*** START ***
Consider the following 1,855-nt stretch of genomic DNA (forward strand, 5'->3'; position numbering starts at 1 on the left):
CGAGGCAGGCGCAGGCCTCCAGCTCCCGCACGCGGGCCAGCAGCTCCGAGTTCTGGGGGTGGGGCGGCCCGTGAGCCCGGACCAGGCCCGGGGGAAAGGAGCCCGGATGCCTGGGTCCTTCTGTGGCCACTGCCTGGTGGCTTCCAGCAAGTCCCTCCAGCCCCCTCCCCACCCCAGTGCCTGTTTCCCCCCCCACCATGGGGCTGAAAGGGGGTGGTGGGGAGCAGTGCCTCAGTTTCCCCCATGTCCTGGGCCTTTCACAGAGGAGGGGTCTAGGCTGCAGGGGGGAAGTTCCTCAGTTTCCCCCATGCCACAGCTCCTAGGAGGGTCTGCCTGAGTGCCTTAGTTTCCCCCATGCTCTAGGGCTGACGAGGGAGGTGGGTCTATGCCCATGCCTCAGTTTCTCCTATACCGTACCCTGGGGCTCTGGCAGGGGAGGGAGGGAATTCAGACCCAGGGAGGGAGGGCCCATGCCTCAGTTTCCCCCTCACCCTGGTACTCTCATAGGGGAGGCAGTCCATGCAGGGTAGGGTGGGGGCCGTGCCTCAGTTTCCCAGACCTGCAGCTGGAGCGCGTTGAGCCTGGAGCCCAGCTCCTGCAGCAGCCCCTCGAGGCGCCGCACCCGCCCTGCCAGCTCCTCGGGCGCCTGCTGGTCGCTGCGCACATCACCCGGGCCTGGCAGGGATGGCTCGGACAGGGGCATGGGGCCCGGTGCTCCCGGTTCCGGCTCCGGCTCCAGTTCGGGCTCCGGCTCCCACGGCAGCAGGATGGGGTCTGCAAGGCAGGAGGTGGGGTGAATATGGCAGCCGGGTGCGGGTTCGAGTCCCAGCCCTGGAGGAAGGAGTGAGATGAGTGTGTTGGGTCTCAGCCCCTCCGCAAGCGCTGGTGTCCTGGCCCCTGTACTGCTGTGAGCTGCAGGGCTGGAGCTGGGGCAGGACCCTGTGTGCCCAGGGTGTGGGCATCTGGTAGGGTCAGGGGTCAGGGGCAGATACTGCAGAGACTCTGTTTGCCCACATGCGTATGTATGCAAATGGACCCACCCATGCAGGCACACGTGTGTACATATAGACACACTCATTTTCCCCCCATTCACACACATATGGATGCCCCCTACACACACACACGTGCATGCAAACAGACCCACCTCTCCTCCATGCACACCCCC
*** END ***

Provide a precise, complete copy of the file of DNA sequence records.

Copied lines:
Consider the following 1,855-nt stretch of genomic DNA (forward strand, 5'->3'; position numbering starts at 1 on the left):
CGAGGCAGGCGCAGGCCTCCAGCTCCCGCACGCGGGCCAGCAGCTCCGAGTTCTGGGGGTGGGGCGGCCCGTGAGCCCGGACCAGGCCCGGGGGAAAGGAGCCCGGATGCCTGGGTCCTTCTGTGGCCACTGCCTGGTGGCTTCCAGCAAGTCCCTCCAGCCCCCTCCCCACCCCAGTGCCTGTTTCCCCCCCCACCATGGGGCTGAAAGGGGGTGGTGGGGAGCAGTGCCTCAGTTTCCCCCATGTCCTGGGCCTTTCACAGAGGAGGGGTCTAGGCTGCAGGGGGGAAGTTCCTCAGTTTCCCCCATGCCACAGCTCCTAGGAGGGTCTGCCTGAGTGCCTTAGTTTCCCCCATGCTCTAGGGCTGACGAGGGAGGTGGGTCTATGCCCATGCCTCAGTTTCTCCTATACCGTACCCTGGGGCTCTGGCAGGGGAGGGAGGGAATTCAGACCCAGGGAGGGAGGGCCCATGCCTCAGTTTCCCCCTCACCCTGGTACTCTCATAGGGGAGGCAGTCCATGCAGGGTAGGGTGGGGGCCGTGCCTCAGTTTCCCAGACCTGCAGCTGGAGCGCGTTGAGCCTGGAGCCCAGCTCCTGCAGCAGCCCCTCGAGGCGCCGCACCCGCCCTGCCAGCTCCTCGGGCGCCTGCTGGTCGCTGCGCACATCACCCGGGCCTGGCAGGGATGGCTCGGACAGGGGCATGGGGCCCGGTGCTCCCGGTTCCGGCTCCGGCTCCAGTTCGGGCTCCGGCTCCCACGGCAGCAGGATGGGGTCTGCAAGGCAGGAGGTGGGGTGAATATGGCAGCCGGGTGCGGGTTCGAGTCCCAGCCCTGGAGGAAGGAGTGAGATGAGTGTGTTGGGTCTCAGCCCCTCCGCAAGCGCTGGTGTCCTGGCCCCTGTACTGCTGTGAGCTGCAGGGCTGGAGCTGGGGCAGGACCCTGTGTGCCCAGGGTGTGGGCATCTGGTAGGGTCAGGGGTCAGGGGCAGATACTGCAGAGACTCTGTTTGCCCACATGCGTATGTATGCAAATGGACCCACCCATGCAGGCACACGTGTGTACATATAGACACACTCATTTTCCCCCCATTCACACACATATGGATGCCCCCTACACACACACACGTGCATGCAAACAGACCCACCTCTCCTCCATGCACACCCCC